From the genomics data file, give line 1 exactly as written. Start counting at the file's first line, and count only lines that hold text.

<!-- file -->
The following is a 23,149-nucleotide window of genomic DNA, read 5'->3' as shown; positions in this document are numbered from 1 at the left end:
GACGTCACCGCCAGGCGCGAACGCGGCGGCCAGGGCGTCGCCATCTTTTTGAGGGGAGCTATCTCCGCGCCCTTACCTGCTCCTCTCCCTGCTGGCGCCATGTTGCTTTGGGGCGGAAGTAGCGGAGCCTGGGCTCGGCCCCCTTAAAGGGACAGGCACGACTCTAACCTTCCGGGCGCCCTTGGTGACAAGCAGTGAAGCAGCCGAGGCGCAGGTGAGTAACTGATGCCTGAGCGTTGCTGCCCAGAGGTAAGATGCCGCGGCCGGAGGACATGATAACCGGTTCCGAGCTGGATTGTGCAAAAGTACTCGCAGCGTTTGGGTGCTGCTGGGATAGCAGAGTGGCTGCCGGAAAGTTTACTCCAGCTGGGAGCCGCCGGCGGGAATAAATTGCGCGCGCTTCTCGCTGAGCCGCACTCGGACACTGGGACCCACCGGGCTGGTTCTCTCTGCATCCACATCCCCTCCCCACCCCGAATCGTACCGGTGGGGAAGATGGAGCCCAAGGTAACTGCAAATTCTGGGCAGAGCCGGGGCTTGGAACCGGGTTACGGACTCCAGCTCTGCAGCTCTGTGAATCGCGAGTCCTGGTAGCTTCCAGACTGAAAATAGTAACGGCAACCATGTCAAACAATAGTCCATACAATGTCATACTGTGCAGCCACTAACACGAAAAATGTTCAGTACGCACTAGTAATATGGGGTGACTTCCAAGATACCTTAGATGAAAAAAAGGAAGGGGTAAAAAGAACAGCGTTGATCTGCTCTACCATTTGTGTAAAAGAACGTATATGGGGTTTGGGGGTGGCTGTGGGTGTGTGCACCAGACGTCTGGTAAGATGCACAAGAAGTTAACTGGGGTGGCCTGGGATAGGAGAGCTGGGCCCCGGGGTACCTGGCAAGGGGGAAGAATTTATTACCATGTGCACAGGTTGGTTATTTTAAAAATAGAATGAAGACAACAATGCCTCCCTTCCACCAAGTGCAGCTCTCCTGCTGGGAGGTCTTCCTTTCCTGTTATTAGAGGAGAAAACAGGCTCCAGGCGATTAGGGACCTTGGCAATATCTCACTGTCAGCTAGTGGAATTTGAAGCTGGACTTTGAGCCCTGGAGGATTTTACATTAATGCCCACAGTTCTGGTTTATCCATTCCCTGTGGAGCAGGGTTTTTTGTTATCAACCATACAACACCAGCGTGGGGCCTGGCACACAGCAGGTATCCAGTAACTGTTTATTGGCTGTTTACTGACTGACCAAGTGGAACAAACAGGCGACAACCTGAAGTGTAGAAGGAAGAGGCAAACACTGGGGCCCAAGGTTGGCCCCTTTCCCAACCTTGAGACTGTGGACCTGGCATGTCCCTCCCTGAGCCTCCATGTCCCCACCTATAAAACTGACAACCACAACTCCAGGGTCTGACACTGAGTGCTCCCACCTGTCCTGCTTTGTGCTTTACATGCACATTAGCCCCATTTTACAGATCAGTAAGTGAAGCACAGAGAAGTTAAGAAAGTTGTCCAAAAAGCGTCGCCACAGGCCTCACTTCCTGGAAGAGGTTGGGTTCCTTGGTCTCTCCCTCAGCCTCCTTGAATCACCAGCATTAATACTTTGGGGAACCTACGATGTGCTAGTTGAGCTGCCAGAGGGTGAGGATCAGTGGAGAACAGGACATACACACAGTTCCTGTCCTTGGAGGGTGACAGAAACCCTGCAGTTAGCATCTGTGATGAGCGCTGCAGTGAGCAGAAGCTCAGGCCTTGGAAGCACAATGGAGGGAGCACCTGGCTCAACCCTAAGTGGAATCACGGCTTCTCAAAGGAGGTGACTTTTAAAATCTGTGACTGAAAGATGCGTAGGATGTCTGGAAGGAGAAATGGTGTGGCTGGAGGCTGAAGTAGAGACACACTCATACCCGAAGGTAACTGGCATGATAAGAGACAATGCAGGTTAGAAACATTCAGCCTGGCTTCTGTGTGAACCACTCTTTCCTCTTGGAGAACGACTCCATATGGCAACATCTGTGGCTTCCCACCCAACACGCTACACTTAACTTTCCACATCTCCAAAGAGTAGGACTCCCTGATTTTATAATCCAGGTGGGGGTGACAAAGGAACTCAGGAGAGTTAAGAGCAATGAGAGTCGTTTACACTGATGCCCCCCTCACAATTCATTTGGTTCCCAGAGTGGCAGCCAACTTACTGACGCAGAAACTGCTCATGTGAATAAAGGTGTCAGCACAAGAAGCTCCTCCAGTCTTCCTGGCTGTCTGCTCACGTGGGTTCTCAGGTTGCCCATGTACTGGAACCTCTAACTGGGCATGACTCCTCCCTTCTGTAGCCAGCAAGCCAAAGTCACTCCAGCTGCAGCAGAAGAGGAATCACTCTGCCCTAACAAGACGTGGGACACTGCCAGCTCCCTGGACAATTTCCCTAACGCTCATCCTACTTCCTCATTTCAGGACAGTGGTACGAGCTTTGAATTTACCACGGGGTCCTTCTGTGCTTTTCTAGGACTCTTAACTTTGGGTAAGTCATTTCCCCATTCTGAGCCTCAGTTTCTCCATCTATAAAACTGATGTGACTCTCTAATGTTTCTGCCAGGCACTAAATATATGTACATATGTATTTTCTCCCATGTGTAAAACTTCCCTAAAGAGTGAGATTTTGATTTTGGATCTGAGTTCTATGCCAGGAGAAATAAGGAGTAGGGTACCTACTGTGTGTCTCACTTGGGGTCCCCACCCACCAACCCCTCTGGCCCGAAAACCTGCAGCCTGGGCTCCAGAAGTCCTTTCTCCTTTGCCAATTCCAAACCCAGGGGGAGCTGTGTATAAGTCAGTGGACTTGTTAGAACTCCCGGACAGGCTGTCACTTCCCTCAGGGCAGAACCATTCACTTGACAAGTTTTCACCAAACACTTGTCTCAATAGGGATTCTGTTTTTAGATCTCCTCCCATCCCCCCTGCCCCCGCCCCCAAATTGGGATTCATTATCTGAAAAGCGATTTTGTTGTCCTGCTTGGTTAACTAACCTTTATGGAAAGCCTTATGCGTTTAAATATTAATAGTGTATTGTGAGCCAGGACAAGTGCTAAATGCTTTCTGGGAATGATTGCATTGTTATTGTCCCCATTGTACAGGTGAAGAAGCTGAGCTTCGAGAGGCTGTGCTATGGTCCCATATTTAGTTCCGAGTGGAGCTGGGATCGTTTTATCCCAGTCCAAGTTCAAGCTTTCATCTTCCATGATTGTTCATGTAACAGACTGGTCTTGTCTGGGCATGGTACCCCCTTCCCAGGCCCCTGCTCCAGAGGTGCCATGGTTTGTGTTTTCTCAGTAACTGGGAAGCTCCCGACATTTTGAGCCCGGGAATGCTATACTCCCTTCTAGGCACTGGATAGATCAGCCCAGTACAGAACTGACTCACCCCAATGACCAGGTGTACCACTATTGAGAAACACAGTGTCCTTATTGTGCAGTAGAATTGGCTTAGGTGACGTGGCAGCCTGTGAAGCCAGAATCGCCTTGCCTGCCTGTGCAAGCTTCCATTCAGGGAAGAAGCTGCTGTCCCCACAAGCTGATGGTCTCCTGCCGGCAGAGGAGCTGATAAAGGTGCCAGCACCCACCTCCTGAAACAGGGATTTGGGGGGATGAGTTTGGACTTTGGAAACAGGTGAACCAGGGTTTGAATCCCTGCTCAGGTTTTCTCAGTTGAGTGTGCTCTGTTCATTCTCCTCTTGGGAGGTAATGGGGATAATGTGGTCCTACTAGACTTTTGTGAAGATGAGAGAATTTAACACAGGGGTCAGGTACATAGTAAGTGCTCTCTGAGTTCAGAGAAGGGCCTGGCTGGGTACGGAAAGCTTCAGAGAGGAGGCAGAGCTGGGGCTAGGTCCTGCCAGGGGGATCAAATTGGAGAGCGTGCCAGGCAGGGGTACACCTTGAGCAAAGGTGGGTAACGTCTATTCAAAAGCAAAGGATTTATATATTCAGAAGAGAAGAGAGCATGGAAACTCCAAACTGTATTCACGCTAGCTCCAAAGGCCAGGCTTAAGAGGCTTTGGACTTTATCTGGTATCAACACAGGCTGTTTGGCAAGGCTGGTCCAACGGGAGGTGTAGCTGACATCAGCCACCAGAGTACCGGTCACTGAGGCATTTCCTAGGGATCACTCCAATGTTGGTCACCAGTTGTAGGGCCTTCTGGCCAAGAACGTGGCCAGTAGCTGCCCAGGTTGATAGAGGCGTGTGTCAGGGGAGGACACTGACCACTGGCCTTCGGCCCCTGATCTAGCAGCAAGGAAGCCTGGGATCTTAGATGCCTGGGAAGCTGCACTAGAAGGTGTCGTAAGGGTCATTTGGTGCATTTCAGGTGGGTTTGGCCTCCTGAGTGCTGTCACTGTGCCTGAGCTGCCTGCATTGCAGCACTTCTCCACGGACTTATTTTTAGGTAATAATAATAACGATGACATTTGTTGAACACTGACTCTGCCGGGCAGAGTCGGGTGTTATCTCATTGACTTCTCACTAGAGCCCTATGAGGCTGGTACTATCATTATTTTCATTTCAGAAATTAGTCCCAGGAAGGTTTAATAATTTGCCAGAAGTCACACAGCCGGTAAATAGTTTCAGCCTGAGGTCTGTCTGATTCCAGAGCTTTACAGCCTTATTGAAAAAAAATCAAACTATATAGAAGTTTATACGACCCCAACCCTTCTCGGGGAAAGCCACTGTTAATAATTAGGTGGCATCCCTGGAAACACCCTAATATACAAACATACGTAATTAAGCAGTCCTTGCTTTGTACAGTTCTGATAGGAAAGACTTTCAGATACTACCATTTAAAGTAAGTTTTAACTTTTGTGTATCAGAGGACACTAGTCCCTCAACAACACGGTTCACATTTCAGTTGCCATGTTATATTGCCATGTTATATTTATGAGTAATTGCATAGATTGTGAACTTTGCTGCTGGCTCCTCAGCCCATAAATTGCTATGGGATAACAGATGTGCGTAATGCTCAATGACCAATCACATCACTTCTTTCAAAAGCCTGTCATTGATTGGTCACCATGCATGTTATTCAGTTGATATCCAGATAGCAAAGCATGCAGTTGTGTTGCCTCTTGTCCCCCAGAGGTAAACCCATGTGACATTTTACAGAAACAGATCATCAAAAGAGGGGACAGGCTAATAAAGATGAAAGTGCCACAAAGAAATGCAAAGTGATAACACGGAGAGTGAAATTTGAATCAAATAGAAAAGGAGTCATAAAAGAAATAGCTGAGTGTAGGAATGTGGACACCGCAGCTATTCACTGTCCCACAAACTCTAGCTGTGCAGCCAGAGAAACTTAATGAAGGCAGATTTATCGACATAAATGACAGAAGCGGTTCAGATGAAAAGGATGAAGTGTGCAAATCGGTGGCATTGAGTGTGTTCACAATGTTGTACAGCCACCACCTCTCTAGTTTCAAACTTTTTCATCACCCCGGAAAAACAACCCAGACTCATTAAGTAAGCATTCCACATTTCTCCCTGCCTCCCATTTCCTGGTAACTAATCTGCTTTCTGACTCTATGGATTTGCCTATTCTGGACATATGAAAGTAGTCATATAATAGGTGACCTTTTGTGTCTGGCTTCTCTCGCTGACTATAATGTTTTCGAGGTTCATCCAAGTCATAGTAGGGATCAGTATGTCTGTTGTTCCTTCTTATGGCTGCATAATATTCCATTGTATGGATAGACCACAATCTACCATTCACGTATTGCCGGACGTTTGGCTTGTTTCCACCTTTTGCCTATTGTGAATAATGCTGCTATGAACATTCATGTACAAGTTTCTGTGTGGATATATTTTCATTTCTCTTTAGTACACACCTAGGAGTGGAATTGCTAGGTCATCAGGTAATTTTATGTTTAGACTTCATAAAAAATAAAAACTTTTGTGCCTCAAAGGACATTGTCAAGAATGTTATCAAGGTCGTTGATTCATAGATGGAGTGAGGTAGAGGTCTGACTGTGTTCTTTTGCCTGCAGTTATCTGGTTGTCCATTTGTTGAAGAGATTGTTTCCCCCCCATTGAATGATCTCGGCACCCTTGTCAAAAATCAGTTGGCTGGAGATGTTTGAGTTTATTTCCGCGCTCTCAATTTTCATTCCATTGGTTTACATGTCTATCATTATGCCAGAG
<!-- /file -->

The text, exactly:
The following is a 23,149-nucleotide window of genomic DNA, read 5'->3' as shown; positions in this document are numbered from 1 at the left end: